Saturday, March 9, 2013

Back of the Pack by Myron Angstman

As the  back of the pack makes their way to Eagle Island I am reminded of one of my favorite stories about that place.  For many years Ralph Conatser  lived at Eagle Island and served as checker.  I visited Ralph and his wife Helmie and their son Steve often,  and  soon learned that  Ralph  was  great at telling a story.  Some of his stories probably can’t be printed on the Team Baker website, but  this story is   PG rated.

It seems a group of six mushers bunched  up at the very  back of the Iditarod and were very slowly making their way to Nome a  few years back.  They had a hard time making it to Eagle Island because of blowing snow which quickly obliterated the trail, much like today  on that same stretch.  When the group  reached  Eagle Island they were worn out,  and settled in for a couple days of rest.  Ralph was anxious to  get them on their way and wrap up his job as checker,  and  get back to enjoying his quiet life  on the Yukon.  The leader of the six, a race  veteran,  approached  Ralph with a question about when a snow machine could be expected  to come by headed for Kaltag. Ralph told them it rarely happens after the race passes through.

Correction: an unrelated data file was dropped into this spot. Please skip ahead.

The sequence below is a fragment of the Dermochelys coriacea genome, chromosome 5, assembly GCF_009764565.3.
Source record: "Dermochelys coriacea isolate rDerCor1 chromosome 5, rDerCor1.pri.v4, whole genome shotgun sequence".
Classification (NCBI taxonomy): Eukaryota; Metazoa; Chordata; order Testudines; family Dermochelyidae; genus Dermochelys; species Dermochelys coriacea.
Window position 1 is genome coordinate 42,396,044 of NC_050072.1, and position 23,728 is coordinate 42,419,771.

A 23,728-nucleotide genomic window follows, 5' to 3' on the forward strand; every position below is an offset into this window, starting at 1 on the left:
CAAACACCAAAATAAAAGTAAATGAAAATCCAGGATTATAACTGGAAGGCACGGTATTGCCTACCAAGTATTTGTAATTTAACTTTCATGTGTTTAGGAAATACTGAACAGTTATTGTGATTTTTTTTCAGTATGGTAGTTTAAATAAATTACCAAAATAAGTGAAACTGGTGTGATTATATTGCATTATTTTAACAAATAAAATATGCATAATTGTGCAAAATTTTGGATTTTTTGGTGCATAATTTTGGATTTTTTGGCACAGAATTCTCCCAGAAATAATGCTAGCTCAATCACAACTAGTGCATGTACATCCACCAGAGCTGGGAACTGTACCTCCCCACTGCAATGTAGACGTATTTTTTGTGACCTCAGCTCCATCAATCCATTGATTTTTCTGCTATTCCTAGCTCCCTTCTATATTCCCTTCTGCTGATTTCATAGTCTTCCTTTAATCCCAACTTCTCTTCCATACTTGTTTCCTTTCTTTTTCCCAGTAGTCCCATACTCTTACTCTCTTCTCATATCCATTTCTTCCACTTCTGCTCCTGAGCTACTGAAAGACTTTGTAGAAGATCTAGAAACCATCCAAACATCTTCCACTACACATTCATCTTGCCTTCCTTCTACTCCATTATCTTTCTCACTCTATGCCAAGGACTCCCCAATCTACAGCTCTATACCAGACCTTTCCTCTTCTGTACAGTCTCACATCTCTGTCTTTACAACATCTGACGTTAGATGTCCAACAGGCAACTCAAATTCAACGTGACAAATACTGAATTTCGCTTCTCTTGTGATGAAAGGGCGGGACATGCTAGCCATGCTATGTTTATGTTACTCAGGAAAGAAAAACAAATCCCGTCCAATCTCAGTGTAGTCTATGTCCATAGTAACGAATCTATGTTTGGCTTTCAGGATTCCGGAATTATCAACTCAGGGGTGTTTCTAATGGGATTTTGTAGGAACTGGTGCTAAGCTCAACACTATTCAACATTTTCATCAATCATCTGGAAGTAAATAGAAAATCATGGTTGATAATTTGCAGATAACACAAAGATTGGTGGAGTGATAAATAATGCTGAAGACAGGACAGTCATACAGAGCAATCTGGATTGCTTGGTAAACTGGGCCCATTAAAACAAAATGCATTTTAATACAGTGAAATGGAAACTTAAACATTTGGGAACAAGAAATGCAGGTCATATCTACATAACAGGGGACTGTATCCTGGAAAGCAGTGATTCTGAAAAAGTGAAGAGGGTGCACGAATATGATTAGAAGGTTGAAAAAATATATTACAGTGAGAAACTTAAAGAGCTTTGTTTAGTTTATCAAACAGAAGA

Right about then Dean Painter showed up from Grayling to pick up the left over dog food for his team.  Ralph devised a plan.  He asked Dean if he wanted to hire on to put in a trail to Kaltag. Dean agreed, and said $50 per racer seemed about  right.  Ralph floated the idea with the six racers, who quickly rounded up $300 cash.  They returned with the  money and handed it over to Ralph, who was serving as the middle man.  Ralph took the money to Dean, who  unhitched his  sled and took off for Kaltag.  Now for a man from rural Alaska,  a contract such as this is not for some time in the future. Once Dean  was paid, it was  time to leave, even though it was about 6 am.   One fact increased his  desire to leave quickly—the next village  up from Kaltag is Nulato, where adult beverages can be purchased.  Grayling and other  villages in the area  are dry.

About a half hour later, the musher rep came back to Ralph and asked when Dean would be leaving, and was shocked to learn he had already taken off.  The six  racers  hurried to prepare  their teams and took off about  an hour later, just as it was good light.  Ralph watched them leave  his place, and for the first stretch of river the trail was easy to see, protected from the wind.   All six were in a bunch, as they slipped out of sight around the bend.  From his long years on the Yukon,  Ralph knew that as soon as they got around the bend, the  stiff north   would leave them with a blown in trail,  scarcely a sign of  Dean’s  $300 contract from there to  Kalskag.  But  they were gone,  and the checkpoint was closed.

Myron Angstman, lawyer, pilot, and dog musher, lives in Bethel, Alaska. Read more about dogs, law suits and rural Alaska gossip by checking 

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